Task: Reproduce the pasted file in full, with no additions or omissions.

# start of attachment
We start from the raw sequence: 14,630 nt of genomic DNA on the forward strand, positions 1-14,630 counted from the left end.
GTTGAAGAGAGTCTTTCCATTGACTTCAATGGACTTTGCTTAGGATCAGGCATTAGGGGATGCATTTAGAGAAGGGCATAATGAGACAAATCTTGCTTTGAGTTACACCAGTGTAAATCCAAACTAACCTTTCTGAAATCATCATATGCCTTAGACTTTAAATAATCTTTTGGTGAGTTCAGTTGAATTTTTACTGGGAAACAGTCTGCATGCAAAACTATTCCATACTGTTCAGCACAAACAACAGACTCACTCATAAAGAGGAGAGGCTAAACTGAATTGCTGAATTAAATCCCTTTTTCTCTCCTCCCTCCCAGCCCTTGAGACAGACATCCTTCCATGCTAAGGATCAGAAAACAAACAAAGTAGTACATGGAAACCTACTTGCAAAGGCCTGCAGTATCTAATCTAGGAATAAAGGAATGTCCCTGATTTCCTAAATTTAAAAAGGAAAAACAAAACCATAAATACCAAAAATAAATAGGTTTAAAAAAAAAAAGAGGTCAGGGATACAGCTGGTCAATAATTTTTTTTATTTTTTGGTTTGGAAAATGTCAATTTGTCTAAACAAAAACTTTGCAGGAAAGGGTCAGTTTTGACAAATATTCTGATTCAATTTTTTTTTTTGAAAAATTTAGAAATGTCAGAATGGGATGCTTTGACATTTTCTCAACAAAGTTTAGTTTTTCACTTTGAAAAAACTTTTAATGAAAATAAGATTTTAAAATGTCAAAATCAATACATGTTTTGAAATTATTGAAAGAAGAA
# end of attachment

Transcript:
We start from the raw sequence: 14,630 nt of genomic DNA on the forward strand, positions 1-14,630 counted from the left end.
GTTGAAGAGAGTCTTTCCATTGACTTCAATGGACTTTGCTTAGGATCAGGCATTAGGGGATGCATTTAGAGAAGGGCATAATGAGACAAATCTTGCTTTGAGTTACACCAGTGTAAATCCAAACTAACCTTTCTGAAATCATCATATGCCTTAGACTTTAAATAATCTTTTGGTGAGTTCAGTTGAATTTTTACTGGGAAACAGTCTGCATGCAAAACTATTCCATACTGTTCAGCACAAACAACAGACTCACTCATAAAGAGGAGAGGCTAAACTGAATTGCTGAATTAAATCCCTTTTTCTCTCCTCCCTCCCAGCCCTTGAGACAGACATCCTTCCATGCTAAGGATCAGAAAACAAACAAAGTAGTACATGGAAACCTACTTGCAAAGGCCTGCAGTATCTAATCTAGGAATAAAGGAATGTCCCTGATTTCCTAAATTTAAAAAGGAAAAACAAAACCATAAATACCAAAAATAAATAGGTTTAAAAAAAAAAAGAGGTCAGGGATACAGCTGGTCAATAATTTTTTTTATTTTTTGGTTTGGAAAATGTCAATTTGTCTAAACAAAAACTTTGCAGGAAAGGGTCAGTTTTGACAAATATTCTGATTCAATTTTTTTTTTTGAAAAATTTAGAAATGTCAGAATGGGATGCTTTGACATTTTCTCAACAAAGTTTAGTTTTTCACTTTGAAAAAACTTTTAATGAAAATAAGATTTTAAAATGTCAAAATCAATACATGTTTTGAAATTATTGAAAGAAGAA